Modelling done by a Treasury analyst concludes that while house price growth increases the divide between people who do and don’t own houses, it decreases inequality overall.
The research "surprisingly" found a 10% increase in house prices decreases wealth inequality across the population.
This is because the wealth of the wealthiest is mostly comprised of non-housing assets. For most other homeowners, housing makes up most their wealth (see graph below).
So, a house price rise gives the homeowning middle class a chance to catch up with the wealthy.
Because the majority of households (around 64%) are homeowners, the narrowing of wealth inequality within this group is large enough for inequality across the population to fall a little.
But, when house prices rise, the wealth gap between homeowners and non-homeowners widens.
The modelling didn’t consider how changes in the prices of other assets, like shares or commercial property, affect inequality. It isolated house price inflation and considered its effects alone.
Impact of 10% price hike relatively small
The Treasury analyst concluded the decrease in inequality across the population is slightly larger than the increase in inequality between owners and non-owners. But the change is small in both instances.
The analyst used the Gini coefficient, which measures wealth inequality as the ratio of the mean wealth gap to twice the mean wealth. It ranges from 0% for complete equality to 100% for complete inequality.
A 10% rise in house prices saw the Gini coefficient across the population fall by 0.7 percentage points from 70.8% to 70.1%. Whereas it saw the Gini coefficient between owners and non-owners rise by 0.3 percentages points from 86.4% to 86.7%.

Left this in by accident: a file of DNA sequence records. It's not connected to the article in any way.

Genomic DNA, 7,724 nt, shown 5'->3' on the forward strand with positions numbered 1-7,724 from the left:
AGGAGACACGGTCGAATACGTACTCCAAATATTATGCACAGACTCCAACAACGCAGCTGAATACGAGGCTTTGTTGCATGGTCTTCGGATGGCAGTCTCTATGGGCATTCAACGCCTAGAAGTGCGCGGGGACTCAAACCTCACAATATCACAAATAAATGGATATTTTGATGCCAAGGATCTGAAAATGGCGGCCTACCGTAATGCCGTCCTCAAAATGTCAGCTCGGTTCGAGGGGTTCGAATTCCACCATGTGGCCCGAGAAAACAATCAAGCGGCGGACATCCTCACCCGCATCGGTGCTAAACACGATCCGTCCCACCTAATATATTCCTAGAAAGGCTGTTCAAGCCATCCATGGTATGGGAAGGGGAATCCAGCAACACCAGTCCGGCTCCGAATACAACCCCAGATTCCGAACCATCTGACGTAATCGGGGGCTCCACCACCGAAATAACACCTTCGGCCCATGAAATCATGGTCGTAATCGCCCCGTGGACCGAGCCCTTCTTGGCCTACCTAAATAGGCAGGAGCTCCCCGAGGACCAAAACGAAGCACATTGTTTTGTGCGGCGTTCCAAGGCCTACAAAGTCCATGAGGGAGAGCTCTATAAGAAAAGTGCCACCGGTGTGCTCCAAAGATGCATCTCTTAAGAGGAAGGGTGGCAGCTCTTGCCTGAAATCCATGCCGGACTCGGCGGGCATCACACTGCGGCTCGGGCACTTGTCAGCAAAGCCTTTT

Larger price hikes = larger divide between haves and have-nots
The analyst said, “All our results look similar in direction when we simulate larger house price increases…
“The total population Gini coefficient moves towards a lower bound of 66.4%... Meanwhile, inequality between homeowners and non-owners moves slowly towards 100%...
“Our results also look similar if we increase housing and shares at the same time, or if we include commercial property with housing. In each case, we find that the relative gap between asset owners and non-owners widens.”
The bigger picture
The analyst recognised the importance of looking at the bigger picture.
They noted the generational divide between homeowners and non-homeowners, and the fact older people have become proportionally wealthier than younger people in recent years.
The analyst also recognised there is a strong correlation between non-homeownership and being in material hardship.
While around 6% of non-ownership households are in material hardship, only 1% of households that own homes are in material hardship.
Furthermore, non-owners are almost twice as likely as owners to have high housing costs.
The analyst concluded that recognising these factors is “relevant to any discussion on how increasing house prices may be making it harder for non-owners to get onto the first rung of the wealth ladder in New Zealand”.
An important caveat is that this research used 2018 data, as this is the latest Household Economic Survey data available.
So, it isn’t yet possible to directly measure the impact of recent rampant house price inflation.
The analyst said, “This Insight thus takes a “scenario” approach - where the effect of scenarios for house price growth on the 2018 wealth distribution and, in turn, wealth inequality, is modelled while holding all else constant.
“Note that this is a highly stylised exercise and changes in the return to other assets (such as financial assets) will also have an important effect on inequality. It is thus useful to consider the findings of this work alongside other relevant research…”